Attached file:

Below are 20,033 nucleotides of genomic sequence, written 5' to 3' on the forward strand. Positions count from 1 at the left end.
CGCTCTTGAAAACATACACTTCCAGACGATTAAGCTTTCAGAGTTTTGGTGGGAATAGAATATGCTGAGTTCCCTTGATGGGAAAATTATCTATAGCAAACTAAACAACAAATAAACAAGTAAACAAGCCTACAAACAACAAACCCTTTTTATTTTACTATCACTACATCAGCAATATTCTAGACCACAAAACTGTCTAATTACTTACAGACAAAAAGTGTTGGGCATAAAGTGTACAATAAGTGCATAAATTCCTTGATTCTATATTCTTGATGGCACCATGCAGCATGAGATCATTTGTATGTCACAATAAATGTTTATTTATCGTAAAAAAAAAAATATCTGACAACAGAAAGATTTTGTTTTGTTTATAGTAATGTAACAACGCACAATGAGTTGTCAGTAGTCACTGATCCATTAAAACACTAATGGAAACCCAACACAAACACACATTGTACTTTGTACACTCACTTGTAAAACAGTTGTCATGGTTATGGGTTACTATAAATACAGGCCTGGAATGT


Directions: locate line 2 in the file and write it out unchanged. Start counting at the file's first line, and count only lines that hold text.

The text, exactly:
CGCTCTTGAAAACATACACTTCCAGACGATTAAGCTTTCAGAGTTTTGGTGGGAATAGAATATGCTGAGTTCCCTTGATGGGAAAATTATCTATAGCAAACTAAACAACAAATAAACAAGTAAACAAGCCTACAAACAACAAACCCTTTTTATTTTACTATCACTACATCAGCAATATTCTAGACCACAAAACTGTCTAATTACTTACAGACAAAAAGTGTTGGGCATAAAGTGTACAATAAGTGCATAAATTCCTTGATTCTATATTCTTGATGGCACCATGCAGCATGAGATCATTTGTATGTCACAATAAATGTTTATTTATCGTAAAAAAAAAAATATCTGACAACAGAAAGATTTTGTTTTGTTTATAGTAATGTAACAACGCACAATGAGTTGTCAGTAGTCACTGATCCATTAAAACACTAATGGAAACCCAACACAAACACACATTGTACTTTGTACACTCACTTGTAAAACAGTTGTCATGGTTATGGGTTACTATAAATACAGGCCTGGAATGT